Yet well into young adulthood, gifted young people may need their parent’s help in fighting back efforts to disavow, deny and avoid their gifted identity. They also need their parents to rescue them from damaging forms of underachievement and self-destructive behavior.

When parent’s best efforts in this regard are rejected by accusations of “you only care about how smart I am, you don’t care about who I really am”, passive/aggressive behavior or open hostility, they are often left grasping for psychological explanations and management advice. Under these circumstances, attempts at engaging their children in meaningful dialogue: listening carefully and respectfully to their opinions often fail. Parents may need to resort to methods that appear unreasonable, old fashioned, crude and in violation of their philosophy of informed gentle child rearing.

Extreme circumstances require extreme methods. Allowing a gifted young person to learn from their mistakes is always an important part of growing up. However, some mistakes can have irreversible negative consequences. Under certain circumstances, despite howls of protest, parents may need save their gifted child from themselves by taking charge of important decisions. Acts of physically self-destructive behavior of course can be dangerous. Ongoing self-denigrating attitudes can become permanent and have negative long – term effects on self-esteem. Abandoning one’s giftedness in the short term may bring a sense of relief and a superficial sense of belonging but later in life can result in deep regret and a different kind of existential depression.

These techniques taken together and familiar to generations of parents appear to be inconsistent and contradictory. On the one hand are the rewards, indulgences, bribes and a range of “deals”. On the other hand, there are exhortations, inspirational speeches, admonitions, limit setting, threats and punishments. Most parents have their biggest disagreements about how to use these techniques: they seem so ugly and undignified and worse appear to threaten the positive energy in the family.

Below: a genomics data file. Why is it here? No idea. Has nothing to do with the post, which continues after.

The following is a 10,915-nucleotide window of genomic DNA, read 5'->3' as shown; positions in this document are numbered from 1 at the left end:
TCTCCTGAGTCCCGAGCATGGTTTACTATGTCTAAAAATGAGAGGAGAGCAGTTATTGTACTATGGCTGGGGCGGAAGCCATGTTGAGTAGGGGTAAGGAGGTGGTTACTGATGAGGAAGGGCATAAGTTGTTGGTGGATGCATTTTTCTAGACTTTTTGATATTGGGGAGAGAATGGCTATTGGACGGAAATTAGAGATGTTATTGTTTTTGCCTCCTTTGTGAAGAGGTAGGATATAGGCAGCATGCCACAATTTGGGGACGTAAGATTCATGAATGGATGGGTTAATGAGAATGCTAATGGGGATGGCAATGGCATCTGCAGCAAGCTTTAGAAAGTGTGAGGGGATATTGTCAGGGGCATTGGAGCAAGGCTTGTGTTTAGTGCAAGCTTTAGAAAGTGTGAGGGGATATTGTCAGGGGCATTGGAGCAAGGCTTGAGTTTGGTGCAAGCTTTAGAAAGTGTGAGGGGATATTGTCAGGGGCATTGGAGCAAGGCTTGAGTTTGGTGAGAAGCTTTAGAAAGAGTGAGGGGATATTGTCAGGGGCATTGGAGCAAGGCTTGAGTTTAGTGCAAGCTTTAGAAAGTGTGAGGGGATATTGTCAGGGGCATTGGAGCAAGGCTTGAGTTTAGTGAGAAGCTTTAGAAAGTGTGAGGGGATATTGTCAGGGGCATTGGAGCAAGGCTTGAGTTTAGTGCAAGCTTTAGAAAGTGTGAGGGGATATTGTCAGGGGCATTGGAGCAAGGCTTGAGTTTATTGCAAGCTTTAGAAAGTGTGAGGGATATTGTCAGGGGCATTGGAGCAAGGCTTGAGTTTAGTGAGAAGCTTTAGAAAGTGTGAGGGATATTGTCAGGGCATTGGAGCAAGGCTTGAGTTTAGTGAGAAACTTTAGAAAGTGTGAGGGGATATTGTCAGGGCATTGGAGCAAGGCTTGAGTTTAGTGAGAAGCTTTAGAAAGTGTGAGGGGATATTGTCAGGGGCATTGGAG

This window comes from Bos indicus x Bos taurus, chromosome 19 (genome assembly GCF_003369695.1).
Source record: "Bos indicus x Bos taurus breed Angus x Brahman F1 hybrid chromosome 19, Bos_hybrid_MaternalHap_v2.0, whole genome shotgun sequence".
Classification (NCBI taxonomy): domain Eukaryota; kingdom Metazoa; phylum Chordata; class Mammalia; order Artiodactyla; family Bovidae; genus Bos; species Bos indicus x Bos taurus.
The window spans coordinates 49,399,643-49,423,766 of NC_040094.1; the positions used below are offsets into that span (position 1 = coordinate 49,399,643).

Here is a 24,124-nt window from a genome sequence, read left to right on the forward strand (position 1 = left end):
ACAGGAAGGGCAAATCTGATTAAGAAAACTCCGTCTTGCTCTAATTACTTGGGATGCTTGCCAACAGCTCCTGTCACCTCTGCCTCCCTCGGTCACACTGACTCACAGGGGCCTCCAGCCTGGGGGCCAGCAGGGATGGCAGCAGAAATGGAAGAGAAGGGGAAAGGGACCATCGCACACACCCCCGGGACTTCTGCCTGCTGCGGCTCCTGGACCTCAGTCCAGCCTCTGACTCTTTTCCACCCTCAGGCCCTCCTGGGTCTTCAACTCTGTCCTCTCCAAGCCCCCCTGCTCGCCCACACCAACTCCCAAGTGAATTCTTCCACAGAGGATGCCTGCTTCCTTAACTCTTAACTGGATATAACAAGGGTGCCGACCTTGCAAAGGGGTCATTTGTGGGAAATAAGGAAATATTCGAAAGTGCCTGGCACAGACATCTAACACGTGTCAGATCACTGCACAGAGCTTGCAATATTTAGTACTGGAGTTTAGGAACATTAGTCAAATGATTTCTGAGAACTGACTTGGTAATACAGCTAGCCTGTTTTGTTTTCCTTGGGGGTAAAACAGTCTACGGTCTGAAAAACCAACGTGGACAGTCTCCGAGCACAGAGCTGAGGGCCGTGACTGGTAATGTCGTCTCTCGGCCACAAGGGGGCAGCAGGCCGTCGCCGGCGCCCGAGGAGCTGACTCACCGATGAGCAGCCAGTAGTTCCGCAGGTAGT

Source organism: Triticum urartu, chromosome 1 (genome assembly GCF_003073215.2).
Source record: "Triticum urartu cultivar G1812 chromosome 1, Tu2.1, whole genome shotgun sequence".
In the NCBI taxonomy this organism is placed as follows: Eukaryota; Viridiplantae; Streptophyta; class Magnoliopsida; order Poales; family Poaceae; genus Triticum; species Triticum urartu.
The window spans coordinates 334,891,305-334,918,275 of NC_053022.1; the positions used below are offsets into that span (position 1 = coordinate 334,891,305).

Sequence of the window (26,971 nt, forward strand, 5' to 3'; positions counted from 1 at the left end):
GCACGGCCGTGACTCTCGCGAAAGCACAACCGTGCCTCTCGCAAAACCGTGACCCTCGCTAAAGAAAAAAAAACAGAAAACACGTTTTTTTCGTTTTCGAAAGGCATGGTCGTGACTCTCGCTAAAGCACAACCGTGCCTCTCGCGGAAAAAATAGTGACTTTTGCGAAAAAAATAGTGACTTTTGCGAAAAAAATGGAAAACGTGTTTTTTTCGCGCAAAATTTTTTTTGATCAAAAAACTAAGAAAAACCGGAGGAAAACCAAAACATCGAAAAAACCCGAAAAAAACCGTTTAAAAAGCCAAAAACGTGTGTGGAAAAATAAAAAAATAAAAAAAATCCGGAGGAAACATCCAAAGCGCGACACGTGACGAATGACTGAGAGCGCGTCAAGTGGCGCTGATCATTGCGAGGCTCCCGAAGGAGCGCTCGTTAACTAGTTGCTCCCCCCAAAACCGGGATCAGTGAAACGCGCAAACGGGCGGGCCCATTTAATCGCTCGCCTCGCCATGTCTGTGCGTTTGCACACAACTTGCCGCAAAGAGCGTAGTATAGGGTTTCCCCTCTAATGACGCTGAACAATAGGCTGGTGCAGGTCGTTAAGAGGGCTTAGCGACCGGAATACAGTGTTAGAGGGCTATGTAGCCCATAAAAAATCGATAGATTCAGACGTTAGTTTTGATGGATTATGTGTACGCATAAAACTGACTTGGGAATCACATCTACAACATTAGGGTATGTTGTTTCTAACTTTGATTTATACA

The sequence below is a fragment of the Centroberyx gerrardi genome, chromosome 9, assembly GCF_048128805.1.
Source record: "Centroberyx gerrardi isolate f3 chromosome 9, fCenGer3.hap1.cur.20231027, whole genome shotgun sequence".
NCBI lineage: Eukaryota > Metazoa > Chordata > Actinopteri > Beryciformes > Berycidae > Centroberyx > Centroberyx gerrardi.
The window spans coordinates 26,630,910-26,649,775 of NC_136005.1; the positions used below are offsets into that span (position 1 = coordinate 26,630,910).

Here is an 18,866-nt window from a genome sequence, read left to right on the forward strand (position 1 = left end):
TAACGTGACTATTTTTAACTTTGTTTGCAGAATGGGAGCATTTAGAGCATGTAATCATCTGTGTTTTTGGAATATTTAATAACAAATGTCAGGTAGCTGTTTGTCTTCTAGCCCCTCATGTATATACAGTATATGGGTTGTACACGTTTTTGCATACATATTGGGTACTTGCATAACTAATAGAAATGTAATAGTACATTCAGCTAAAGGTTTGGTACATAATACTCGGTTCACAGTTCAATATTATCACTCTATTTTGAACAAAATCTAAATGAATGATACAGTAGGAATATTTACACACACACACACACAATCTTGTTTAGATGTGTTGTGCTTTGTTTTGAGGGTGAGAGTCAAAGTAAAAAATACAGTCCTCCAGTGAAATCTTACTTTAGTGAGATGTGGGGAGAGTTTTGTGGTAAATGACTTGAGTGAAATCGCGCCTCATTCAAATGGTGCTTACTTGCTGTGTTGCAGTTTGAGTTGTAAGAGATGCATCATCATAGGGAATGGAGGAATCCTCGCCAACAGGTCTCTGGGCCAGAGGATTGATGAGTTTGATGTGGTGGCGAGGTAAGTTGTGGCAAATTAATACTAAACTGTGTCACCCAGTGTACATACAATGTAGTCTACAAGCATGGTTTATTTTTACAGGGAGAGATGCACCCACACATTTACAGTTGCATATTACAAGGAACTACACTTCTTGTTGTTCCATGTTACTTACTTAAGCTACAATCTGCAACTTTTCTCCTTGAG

Avoiding confrontation always seems like a worthy goal but when unacceptable or dangerous behavior exists, parents may not have many choices. In fact highly emotional exchanges can sometimes be more than painful interactions: the process may relieve a gifted young person from irresolvable inner tension. Blaming parents, vehement unwarranted criticism of them may help a gifted young person avoid turning anger on h/h self , disrupt the productive use of gifted energy and ruin important mentoring relationships. Just as underachievement can be adaptive, these unpleasant explosive interactions may have an important developmental function: they disrupt parent/child intimacy and become part of the separation process.

Parents will struggle to find their own formula. An important part of their developmental process is to find a way to function as a team even though they haven’t been able to resolve all their differences. A guiding principal might be “ be as soft as you can but as hard as you need to be” ( from the Tao Te Ching—the Chinese book of life – 6th century attributed to Lao Tsu )